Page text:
In Chapter 26 of Harper Lee's To Kill a Mockingbird, Scout begins fantasizing again about daily seeing and conversing with their neighbor Arthur (Boo ) Radley. When she unconsciously brings up with her father her desire to see Arthur before she dies, he warns her not to...
In Chapter 26 of Harper Lee's To Kill a Mockingbird, Scout begins fantasizing again about daily seeing and conversing with their neighbor Arthur (Boo) Radley. When she unconsciously brings up with her father her desire to see Arthur before she dies, he warns her not to start up that nonsense again and further warns her of the dangers of wandering the Radleys' property since "Mr. Nathan shoots at every shadow he sees." These warnings let Scout know Atticus had known much more about what the children had been up to that summer than he let on to. After she gets the hint, she shuts up and thinks to herself about how she "marveled at Atticus."
One reason why she feels "marveled" is because, like many innocent children are prone to do, she thinks that she, her, brother, and Dill had successfully tricked Atticus into believing they had been up to completely different things; she thinks they had successfully kept a secret from him.
Another reason why she marvels is because she is astonished to see the amount of freedom Atticus has given his children. Rather than punishing them for wrongdoings he is secretly well-aware of, he gives them freedom to make and grow from their own mistakes.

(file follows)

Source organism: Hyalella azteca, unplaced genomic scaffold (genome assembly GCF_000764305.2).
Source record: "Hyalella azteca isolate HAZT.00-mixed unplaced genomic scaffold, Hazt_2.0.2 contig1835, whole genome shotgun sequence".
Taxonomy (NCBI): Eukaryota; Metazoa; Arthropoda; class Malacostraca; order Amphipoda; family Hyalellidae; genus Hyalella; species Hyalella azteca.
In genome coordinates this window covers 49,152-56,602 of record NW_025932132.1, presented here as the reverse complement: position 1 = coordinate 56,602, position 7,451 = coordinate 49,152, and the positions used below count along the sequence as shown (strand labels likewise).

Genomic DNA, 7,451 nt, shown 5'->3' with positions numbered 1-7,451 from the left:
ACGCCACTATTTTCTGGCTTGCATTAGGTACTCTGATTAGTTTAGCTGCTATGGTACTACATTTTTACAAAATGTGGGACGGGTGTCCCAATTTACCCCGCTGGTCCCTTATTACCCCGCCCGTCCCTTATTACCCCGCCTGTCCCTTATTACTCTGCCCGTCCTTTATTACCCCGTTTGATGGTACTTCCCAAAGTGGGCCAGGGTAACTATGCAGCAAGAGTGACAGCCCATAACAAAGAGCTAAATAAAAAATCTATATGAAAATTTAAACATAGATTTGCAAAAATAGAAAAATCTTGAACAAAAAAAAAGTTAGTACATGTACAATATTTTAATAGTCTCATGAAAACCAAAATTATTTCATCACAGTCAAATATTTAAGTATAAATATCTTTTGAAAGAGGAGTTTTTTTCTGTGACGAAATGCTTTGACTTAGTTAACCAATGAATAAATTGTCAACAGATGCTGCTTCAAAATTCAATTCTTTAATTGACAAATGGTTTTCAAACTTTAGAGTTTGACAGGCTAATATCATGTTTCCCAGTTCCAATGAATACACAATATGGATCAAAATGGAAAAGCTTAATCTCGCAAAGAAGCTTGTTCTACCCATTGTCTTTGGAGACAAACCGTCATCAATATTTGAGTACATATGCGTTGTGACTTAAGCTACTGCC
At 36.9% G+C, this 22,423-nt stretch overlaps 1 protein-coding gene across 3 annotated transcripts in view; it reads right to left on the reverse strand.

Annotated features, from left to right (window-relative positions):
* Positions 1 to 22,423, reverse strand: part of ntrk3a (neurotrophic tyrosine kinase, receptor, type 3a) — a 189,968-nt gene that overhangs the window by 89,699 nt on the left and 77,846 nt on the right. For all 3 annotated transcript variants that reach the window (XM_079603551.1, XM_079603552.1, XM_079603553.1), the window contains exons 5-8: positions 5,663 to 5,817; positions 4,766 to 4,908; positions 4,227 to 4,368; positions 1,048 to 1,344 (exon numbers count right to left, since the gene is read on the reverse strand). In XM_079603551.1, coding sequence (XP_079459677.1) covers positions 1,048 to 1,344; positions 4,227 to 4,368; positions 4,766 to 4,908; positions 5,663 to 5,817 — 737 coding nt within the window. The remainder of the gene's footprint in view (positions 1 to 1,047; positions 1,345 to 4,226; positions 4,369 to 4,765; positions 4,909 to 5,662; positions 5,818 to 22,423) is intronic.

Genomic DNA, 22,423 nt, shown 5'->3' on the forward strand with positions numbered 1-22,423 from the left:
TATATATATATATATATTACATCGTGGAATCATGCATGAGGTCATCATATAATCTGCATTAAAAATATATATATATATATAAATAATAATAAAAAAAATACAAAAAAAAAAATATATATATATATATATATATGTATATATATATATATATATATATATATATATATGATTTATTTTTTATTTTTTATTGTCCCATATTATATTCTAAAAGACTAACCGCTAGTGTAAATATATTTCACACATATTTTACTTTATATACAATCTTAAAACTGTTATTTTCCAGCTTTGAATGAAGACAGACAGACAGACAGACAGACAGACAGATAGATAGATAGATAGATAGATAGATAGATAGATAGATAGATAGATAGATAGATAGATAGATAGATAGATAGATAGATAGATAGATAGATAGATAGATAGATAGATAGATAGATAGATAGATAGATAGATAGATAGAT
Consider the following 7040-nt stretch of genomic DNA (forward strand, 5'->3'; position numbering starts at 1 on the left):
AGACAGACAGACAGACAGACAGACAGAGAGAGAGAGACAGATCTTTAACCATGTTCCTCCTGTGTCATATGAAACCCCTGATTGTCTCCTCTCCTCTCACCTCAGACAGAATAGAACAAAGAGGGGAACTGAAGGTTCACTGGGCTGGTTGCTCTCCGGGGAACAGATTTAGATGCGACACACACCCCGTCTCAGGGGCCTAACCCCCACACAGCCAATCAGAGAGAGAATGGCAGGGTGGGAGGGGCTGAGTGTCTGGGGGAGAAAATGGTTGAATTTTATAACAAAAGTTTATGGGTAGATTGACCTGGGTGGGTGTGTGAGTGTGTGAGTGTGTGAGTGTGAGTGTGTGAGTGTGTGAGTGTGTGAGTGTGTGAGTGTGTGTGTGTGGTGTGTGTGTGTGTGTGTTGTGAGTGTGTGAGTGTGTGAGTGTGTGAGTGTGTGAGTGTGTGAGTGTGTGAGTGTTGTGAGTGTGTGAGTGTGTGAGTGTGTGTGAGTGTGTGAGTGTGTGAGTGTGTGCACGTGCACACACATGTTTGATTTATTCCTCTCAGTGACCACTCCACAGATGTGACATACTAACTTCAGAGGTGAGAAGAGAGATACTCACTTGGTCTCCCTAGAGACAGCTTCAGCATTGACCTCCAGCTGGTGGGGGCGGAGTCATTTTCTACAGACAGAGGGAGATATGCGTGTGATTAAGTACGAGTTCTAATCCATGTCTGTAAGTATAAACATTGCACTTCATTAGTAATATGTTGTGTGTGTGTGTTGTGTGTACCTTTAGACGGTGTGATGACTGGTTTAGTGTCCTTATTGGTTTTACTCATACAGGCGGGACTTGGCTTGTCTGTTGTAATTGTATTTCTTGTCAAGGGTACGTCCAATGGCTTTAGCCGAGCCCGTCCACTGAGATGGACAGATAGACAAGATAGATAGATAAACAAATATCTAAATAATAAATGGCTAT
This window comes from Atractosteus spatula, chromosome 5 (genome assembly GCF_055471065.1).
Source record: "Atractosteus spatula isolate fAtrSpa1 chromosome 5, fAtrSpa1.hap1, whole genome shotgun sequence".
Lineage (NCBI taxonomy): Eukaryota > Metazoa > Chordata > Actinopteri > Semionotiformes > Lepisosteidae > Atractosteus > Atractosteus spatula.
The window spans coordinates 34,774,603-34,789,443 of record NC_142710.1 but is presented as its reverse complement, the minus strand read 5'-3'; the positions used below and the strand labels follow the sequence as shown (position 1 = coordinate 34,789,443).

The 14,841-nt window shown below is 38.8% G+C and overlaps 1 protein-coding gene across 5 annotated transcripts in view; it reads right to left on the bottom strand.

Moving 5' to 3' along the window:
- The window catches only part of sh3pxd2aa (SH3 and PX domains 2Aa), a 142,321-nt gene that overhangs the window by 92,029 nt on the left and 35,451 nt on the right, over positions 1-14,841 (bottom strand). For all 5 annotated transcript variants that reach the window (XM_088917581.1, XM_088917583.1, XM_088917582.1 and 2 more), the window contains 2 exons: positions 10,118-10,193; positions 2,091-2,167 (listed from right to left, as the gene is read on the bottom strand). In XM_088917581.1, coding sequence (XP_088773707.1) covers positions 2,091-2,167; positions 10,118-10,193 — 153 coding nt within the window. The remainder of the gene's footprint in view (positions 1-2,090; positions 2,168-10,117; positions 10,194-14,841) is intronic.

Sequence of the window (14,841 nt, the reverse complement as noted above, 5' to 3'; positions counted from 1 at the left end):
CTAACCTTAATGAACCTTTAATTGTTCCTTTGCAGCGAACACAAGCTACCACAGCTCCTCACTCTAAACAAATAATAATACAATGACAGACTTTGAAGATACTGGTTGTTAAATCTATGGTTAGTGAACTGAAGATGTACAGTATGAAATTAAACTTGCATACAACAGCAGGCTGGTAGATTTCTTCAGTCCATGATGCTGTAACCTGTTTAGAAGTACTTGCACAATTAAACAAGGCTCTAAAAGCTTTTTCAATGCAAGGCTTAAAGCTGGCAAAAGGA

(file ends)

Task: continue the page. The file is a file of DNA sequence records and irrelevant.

At the same time, Scout still seems to be a bit conflicted in her perceptions of her father. Early in Chapter 4, she reflects that Atticus and Uncle Jack are the smartest people she knows. Yet, in Chapter 26, when she feels perplexed by her third grade teacher's demonstration of hypocrisy by speaking out against Hitler's treatment of the Jews while at the same time supporting unfair treatment of African Americans, Scout decides to talk to her brother about her perplexity, not her father. She starts to explain her problem to Atticus, but then stops, thinking to herself, "Jem understood school things better than Atticus." Unfortunately, Jem does not give the reaction she is expecting, and Atticus must comfort her. Atticus's comfort gives her further opportunity to marvel when he explains the following perceptive point of wisdom that Scout narrates in her own words:
Atticus said that Jem was trying hard to forget something, but what he was really doing was storing it away for a while, until enough time passed. Then he would be able to think about it and sort things out. When he was able to think about it, Jem would be himself again. (Ch. 26)
Hence, all in all, while Scout appreciates her father's perception, intelligence, and compassion and is beginning to marvel at them, she is still young, growing, and getting to know and further appreciate her father. Her youth still makes her feel conflicted about how she perceives her father.